U of L 'abandoned' by state government

President James Ramsey reacts to budget vetos by Governor Ernie Fletcher

University of Louisville President James Ramsey visited with members of the media on Wednesday morning to share his thoughts on Kentucky Governor Ernie Fletcher's decision to veto $73 million worth of academic projects planned by the school.

The decision to slash nearly all the money that U of L had hoped to receive, has Dr. Ramsey re-thinking his position on agreeing to move the Cardinals basketball program to a proposed downtown arena.

President Ramsey's full remarks from his Wednesday press conference follow.

In 1997, the Kentucky General Assembly enacted the Postsecondary Education Improvement Act, giving higher education in Kentucky a public agenda, that is a major role to play — to increase economic opportunity and the quality of life for all Kentuckians. U of L was given the mandate to become a preeminent metropolitan research university.

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  • We have taken that mandate seriously.

    We have a strategic/business plan — have had since 1998 — the Challenge for Excellence — that guides us.

    This plan was designed to achieve not just our state mandate, but also a community plan — the Boyle Report — a plan to grow the health care and the logistic/distribution clusters in our city and state to replace lost manufacturing jobs.

    We have been successful with the Challenge for Excellence.

    First, we continue to attract better students, and our students continue to achieve at higher levels. Our retention and graduation rates are on the rise.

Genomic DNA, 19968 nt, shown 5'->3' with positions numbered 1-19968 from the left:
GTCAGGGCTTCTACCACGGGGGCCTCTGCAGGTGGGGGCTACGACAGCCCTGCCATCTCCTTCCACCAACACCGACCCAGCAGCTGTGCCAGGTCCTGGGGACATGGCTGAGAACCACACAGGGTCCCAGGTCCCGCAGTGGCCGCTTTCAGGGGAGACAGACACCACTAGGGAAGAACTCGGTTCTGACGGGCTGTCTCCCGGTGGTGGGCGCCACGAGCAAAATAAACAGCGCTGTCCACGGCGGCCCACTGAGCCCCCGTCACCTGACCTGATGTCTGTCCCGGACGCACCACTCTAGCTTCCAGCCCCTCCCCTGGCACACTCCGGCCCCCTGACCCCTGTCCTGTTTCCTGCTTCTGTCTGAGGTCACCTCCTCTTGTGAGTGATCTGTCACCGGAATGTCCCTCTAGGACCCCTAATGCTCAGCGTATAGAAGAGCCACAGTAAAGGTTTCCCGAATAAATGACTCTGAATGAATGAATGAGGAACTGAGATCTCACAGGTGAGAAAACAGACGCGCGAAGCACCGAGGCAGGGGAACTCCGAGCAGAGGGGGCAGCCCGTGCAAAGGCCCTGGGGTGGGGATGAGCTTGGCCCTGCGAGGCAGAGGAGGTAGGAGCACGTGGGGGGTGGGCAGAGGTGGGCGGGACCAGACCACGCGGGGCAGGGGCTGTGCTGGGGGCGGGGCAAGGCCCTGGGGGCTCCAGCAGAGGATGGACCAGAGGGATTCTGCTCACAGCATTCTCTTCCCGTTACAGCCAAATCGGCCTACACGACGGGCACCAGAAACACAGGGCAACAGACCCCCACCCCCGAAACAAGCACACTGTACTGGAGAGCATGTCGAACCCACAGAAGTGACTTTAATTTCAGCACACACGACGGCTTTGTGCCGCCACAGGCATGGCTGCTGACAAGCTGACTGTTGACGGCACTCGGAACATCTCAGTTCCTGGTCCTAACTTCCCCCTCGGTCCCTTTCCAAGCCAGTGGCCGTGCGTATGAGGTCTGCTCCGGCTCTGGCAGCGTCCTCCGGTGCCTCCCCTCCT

Second, research funding — federal dollars coming to our community — at U of L has grown over 400% in the last 6 years. We have had the fastest growth nationally in NIH funding.

    Third, we continue to make a difference in our community in many ways, such as our work with JCPS; our Partnership for a Green Community; and our Signature Partnership Initiative.

    But today, we have been abandoned by the very state we strive to serve. The vetoes announced this week, and the limited base funding increases provided for U of L in the budget, pose a serious threat to not only our progress, but that of our community and, hence, our state.

    $370 million in vetoes were announced earlier this week. The U of L projects eliminated were $73 million, 20 percent of the total — that's 20 percent of all projects eliminated statewide — was borne by U of L.

    And none of these projects would have cost the taxpayers of Kentucky a dime.

    These projects were to be financed by agency bonds — projects that pay for themselves — not by general fund appropriations.

    First, the renovation of the Medical Dental Research Building would allow our researchers to advance their work in repairing spinal cord injuries and preventing and treating cardiovascular disease.

    This project would be paid for with incremental, indirect costs generated from the research done in the building.

    Miller Hall is a 42-year-old residence hall in need of renovation. These improvements would enhance the student life experience while making the residence hall more competitive in meeting student living and academic needs. We have a comprehensive plan to improve all of our residence halls over time so we can continue to attract Kentucky's best students and make this campus a welcoming, enjoyable home for them while in school. We know that if we lose our best students to schools out of state, we may never get them back. This project would be paid with residence hall rentals by students.

    The parking garage is vital to help us meet the needs of the patients, physicians, researchers and students who use our hospital and clinics on our Health Sciences campus, especially U of L's James G. Brown Cancer Center. This parking garage is critical to replace the more than 200 spaces that have been taken by construction of our new cancer research building, a facility critical to our plan to "Find Answers to Cancer." Users of the parking garage would pay for this building.